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Business-as-Unusual : This time, Congress recognized that the direction and pace of technological change are unpredictable. So it wisely crafted a telecommunications bill with an eye toward a company's bottom line. Let the powerful special interests compete.

August 13, 1995|Charles R. Morris | Charles R. Morris is the co-author of "Computer Wars" (Times Books)

NEW YORK — Whenever government dispenses business franchises--like Boss Tweed's streetcar contracts or Los Angeles' 1920s sweetheart water deals--there is always the opportunity to distribute pelf. The crowd of ex-congressmen and former White House officials descending on Washington the past few weeks in pursuit of the showers of diamonds spraying out from the telecommunications bill illustrates the point. Their clients are not paying them bushels of money to protect the public interest.

America has never been friendly to regulation. The first colonies were private companies, operating under Crown charters. But the colonists viewed the charters as licenses for the king's rich friends to mint more money, so they poured into the unregulated settlements.

The irony of the telecommunications bill is that it is a deregulation bill. There are so many unregulated, or only semi-regulated, businesses springing up on every side of the traditional telecommunications industry--direct-satellite television, Internet e-mail, over-the-air data and voice transmission--that the government is being forced to back off its traditional regulatory stance. Any change--and moving away from telecommunications regulation is major change--creates winners and losers, and gives government the opportunity to destroy some vested interests and create others.

For a time, the biggest interest whose vesting was at issue was media tycoon Rupert Murdoch. The House leadership overrode its own committee's report to raise the limit on the share of the nation's households that could be reached by a single company's TV stations to 50% from the Senate's 35%. Since Murdoch's News Corp. is the only company likely to benefit from such a rule in the foreseeable future, it raised sharp questions about the nature of the book deal between Murdoch's HarperCollins and House Speaker Newt Gingrich. A floor amendment put the limit back to 35% when the House voted on the final bill last weekend.

Any major deregulatory move buys progress at the price of stability, and usually entails a bit of short-term chaos as well. The deregulation of long-distance telephone service a dozen years ago created at least three years of mass confusion. For the first time, customers had to buy their phones, choose their long-distance carrier, deal with two or sometimes even more billing entities. But most people seem to have sorted it out. At the same time, the cost of long-distance calling has fallen sharply, there have been huge investments in fiber-optics and other modern technology, and we can pick and choose among more kinds of telephone gadgets than ever before. The effects of deregulating the airlines have been similar. Several old-line carriers went under, but there are more people flying at lower rates than ever. The losers are business travelers, who were willing to pay for uncrowded comfort but now must squeeze between peripatetic grannies and squalling infants.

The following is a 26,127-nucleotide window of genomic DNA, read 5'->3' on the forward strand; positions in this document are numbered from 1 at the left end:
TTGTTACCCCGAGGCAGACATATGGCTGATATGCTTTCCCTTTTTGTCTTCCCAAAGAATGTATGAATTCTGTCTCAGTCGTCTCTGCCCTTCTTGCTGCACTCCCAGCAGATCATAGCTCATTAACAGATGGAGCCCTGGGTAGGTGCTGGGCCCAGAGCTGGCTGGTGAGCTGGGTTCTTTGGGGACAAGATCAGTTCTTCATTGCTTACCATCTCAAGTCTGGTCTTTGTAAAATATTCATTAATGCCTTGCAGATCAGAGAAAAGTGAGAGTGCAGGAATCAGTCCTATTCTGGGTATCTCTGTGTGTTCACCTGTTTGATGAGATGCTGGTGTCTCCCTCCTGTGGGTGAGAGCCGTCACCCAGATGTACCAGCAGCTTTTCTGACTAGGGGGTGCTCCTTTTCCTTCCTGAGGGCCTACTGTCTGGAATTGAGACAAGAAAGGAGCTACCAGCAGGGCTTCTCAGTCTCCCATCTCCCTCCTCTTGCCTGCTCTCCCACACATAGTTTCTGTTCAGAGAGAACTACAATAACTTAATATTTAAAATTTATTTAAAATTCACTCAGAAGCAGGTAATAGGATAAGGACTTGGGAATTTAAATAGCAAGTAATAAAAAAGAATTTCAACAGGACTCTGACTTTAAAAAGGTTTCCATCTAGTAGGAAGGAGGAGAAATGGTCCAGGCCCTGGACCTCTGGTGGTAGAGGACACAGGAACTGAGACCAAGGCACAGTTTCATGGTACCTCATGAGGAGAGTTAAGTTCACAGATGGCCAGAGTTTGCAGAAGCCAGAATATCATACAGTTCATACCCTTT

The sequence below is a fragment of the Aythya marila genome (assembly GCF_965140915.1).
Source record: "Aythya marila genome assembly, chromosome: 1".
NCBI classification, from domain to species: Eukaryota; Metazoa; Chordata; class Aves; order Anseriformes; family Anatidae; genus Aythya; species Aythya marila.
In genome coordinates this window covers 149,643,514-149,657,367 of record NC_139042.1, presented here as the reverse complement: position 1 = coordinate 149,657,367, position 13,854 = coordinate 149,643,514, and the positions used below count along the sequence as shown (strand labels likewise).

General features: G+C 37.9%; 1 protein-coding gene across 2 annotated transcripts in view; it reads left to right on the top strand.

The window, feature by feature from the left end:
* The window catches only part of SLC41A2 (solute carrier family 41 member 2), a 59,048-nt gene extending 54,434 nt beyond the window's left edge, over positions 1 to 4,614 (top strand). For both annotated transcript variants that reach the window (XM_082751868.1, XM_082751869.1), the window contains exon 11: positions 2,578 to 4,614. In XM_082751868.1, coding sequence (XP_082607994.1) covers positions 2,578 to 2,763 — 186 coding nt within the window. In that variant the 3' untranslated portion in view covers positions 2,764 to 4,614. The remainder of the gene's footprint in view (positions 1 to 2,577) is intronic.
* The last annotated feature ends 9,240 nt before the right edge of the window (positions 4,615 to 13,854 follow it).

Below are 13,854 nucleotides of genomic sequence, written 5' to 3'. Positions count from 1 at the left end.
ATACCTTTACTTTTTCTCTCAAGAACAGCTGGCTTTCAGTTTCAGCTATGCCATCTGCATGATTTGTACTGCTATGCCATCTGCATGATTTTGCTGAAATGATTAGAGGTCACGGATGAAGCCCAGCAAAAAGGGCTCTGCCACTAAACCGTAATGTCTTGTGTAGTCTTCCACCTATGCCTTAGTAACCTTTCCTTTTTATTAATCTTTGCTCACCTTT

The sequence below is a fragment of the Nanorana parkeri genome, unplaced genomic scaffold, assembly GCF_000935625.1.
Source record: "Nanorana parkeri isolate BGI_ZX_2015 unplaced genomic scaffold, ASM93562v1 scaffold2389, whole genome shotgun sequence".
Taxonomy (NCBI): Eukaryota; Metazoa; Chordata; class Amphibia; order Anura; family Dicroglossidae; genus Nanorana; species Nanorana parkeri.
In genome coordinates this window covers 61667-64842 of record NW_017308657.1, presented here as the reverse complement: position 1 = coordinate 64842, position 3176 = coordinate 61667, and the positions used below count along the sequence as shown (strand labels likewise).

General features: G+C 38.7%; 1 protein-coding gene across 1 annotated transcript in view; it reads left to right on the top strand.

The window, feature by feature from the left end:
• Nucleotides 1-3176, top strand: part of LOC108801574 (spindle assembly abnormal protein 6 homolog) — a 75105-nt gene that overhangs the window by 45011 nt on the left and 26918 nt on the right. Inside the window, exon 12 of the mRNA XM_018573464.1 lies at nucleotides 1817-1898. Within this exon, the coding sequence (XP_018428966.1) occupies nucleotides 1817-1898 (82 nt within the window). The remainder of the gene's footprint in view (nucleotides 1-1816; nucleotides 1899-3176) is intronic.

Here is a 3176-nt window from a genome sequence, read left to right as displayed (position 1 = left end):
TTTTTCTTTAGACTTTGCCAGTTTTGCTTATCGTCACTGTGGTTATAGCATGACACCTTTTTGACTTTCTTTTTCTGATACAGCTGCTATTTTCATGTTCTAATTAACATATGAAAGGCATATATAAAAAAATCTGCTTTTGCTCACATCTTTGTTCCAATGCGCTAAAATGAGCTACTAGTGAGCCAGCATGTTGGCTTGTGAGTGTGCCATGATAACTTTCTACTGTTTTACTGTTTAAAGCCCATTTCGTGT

The telecommunications deregulation is unique, however, because there are so many competing interests at stake, and because the shape of the telecommunications future is so blurry that it is truly impossible to foresee more than a few years ahead just who the big winners and losers will be.

Part of the problem is that "multimedia" has become a mantra, like "plastics" in the '60s, or "gold" in 1849. The Disney-Capital Cities/ABC mega-merger burst on the scene just as the House bill was moving toward final passage. The Disney deal is intricately connected to telecommunications deregulation. Among other things, Disney is buying a pipeline to pump entertainment content into American homes. It feels it must do that in part because of fashionable notions about "integrating content and distribution" and also because deregulation will permit the TV networks to produce more of their own shows instead of buying them from Disney. The deal's logic may work, but Sony similarly thought it was integrating content and distribution--in the form of distribution hardware like VCRs--when it bought Columbia Pictures.

The milling about is furious because technology is changing the shape of the industry in ways that are quite unpredictable. The telephone companies are interested in the Disney-Capital Cities deal because they hope to be the ones who pump entertainment into American homes. Meantime, cable companies, which own a sizable one-way entertainment pump now, are adding capacity to get information back out from the household, which positions them to tread on telephone-company turf. One of the complicated trades in the telecommunications bill is that cable companies can invade local telephone territory, but that telephone companies can offer cable-like services, and that long-distance companies can compete for local service customers. In short, a free-for-all.

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